Partnership for improving prospects for forcibly displaced persons and host communities (PROSPECTS)

The global reality of protracted displacement

While forcibly displaced persons face specific vulnerabilities, including psychological trauma, lack of opportunity and protection risks, host communities struggle to pursue their own development efforts in an environment that has been transformed by a large influx of newcomers.

As displacement has become increasingly protracted, responses are focusing more on durable solutions backed by more dignified, inclusive and comprehensive programmes for refugees and the communities that host them.

These responses need to be rapidly consolidated through significant international support built on a foundation of robust and effective partnerships that maximize synergies and leverage comparative advantages. With this in mind, a new Partnership initiative has been launched, spearheaded by the Government of the Netherlands and bringing together the International Finance Corporation (IFC), the International Labour Organization (ILO), the UN Refugee Agency (UNHCR), the UN Children's Fund (UNICEF) and the World Bank.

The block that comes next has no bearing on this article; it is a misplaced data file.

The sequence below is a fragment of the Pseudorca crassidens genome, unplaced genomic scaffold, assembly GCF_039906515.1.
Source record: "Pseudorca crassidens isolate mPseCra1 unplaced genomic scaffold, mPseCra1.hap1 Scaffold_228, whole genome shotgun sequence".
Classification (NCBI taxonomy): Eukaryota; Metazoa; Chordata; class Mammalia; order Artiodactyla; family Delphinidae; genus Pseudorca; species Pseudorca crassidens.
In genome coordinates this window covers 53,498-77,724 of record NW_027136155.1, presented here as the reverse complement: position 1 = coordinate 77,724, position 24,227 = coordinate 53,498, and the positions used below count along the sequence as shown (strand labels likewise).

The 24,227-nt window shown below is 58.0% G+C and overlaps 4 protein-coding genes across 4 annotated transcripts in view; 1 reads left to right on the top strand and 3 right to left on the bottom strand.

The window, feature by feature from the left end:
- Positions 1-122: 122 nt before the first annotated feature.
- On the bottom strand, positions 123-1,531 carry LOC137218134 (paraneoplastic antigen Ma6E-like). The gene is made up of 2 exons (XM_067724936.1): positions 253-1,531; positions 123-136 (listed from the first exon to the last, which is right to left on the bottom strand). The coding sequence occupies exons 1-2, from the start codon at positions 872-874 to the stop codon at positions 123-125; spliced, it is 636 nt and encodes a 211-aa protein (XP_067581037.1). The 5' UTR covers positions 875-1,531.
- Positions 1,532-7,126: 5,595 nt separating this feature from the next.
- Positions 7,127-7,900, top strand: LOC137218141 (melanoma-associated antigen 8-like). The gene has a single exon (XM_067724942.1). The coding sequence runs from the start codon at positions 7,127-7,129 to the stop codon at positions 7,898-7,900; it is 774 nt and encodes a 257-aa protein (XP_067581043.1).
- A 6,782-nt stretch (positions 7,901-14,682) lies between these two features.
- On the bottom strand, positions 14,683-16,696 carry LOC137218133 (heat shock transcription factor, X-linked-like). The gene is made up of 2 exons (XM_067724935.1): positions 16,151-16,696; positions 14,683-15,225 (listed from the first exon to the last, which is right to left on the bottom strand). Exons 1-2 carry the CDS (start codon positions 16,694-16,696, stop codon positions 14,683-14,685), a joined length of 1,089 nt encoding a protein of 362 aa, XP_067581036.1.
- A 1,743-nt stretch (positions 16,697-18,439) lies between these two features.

Publications

  1. Review of national policy, legislative and regulatory frameworks, and practice in Uganda

    27 January 2023

    This report aims to provide an understanding of the current policy, legislative and regulatory frameworks and practice in Uganda in relation to the access of refugees to the labour markets, employment, livelihood and training opportunities, including self-employment and business development, the rights at work, including social protection and freedom of association.

  2. Decent work in forced displacement - Newsletter No.9

    21 December 2022

    This is the ninth edition of the ILO PROSPECTS newsletter covering key initiatives and achievements of the programme for the period of September 2022 to December 2022.

  3. Review of national policy, legislative and regulatory frameworks, and practice in Kenya

    16 December 2022

    This report aims to provide an understanding of the current policy, legislative and regulatory frameworks and practice in Kenya in relation to the access of refugees to the labour markets, employment, livelihood and training opportunities, including self-employment and business development, the rights at work, including social protection and freedom of association.

  • "We need to make sure that when the ILO intervenes to provide market access for refugees, that we also have very much in our minds the needs of host communities, which are already suffering from difficult labour market conditions and high levels of unemployment."

    Guy Ryder, ILO Director-General